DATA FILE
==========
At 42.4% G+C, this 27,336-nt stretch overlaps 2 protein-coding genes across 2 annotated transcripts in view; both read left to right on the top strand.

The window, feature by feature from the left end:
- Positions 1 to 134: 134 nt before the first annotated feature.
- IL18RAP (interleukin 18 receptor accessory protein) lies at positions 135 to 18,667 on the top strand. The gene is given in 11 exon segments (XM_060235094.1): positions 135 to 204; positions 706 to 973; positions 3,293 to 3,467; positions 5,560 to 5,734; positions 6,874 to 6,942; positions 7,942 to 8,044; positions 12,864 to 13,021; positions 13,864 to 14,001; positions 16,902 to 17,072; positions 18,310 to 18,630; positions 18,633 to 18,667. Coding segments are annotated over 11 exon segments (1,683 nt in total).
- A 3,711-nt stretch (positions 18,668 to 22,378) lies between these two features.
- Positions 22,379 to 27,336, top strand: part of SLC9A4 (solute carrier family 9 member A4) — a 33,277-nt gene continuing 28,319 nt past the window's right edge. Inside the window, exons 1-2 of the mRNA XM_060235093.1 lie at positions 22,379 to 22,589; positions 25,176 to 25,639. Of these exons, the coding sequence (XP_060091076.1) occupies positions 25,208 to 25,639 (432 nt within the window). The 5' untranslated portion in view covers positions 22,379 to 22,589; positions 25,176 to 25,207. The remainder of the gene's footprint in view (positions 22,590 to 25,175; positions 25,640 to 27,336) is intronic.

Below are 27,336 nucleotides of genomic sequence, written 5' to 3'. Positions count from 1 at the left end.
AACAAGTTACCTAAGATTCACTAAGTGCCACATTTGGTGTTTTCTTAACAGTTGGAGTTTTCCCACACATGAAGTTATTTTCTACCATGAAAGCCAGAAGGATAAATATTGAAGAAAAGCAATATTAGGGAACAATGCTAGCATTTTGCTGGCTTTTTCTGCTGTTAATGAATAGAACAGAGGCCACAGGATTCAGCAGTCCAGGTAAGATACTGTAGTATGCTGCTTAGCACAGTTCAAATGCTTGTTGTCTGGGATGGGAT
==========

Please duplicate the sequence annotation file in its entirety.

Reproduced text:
At 42.4% G+C, this 27,336-nt stretch overlaps 2 protein-coding genes across 2 annotated transcripts in view; both read left to right on the top strand.

The window, feature by feature from the left end:
- Positions 1 to 134: 134 nt before the first annotated feature.
- IL18RAP (interleukin 18 receptor accessory protein) lies at positions 135 to 18,667 on the top strand. The gene is given in 11 exon segments (XM_060235094.1): positions 135 to 204; positions 706 to 973; positions 3,293 to 3,467; positions 5,560 to 5,734; positions 6,874 to 6,942; positions 7,942 to 8,044; positions 12,864 to 13,021; positions 13,864 to 14,001; positions 16,902 to 17,072; positions 18,310 to 18,630; positions 18,633 to 18,667. Coding segments are annotated over 11 exon segments (1,683 nt in total).
- A 3,711-nt stretch (positions 18,668 to 22,378) lies between these two features.
- Positions 22,379 to 27,336, top strand: part of SLC9A4 (solute carrier family 9 member A4) — a 33,277-nt gene continuing 28,319 nt past the window's right edge. Inside the window, exons 1-2 of the mRNA XM_060235093.1 lie at positions 22,379 to 22,589; positions 25,176 to 25,639. Of these exons, the coding sequence (XP_060091076.1) occupies positions 25,208 to 25,639 (432 nt within the window). The 5' untranslated portion in view covers positions 22,379 to 22,589; positions 25,176 to 25,207. The remainder of the gene's footprint in view (positions 22,590 to 25,175; positions 25,640 to 27,336) is intronic.

Below are 27,336 nucleotides of genomic sequence, written 5' to 3'. Positions count from 1 at the left end.
AACAAGTTACCTAAGATTCACTAAGTGCCACATTTGGTGTTTTCTTAACAGTTGGAGTTTTCCCACACATGAAGTTATTTTCTACCATGAAAGCCAGAAGGATAAATATTGAAGAAAAGCAATATTAGGGAACAATGCTAGCATTTTGCTGGCTTTTTCTGCTGTTAATGAATAGAACAGAGGCCACAGGATTCAGCAGTCCAGGTAAGATACTGTAGTATGCTGCTTAGCACAGTTCAAATGCTTGTTGTCTGGGATGGGAT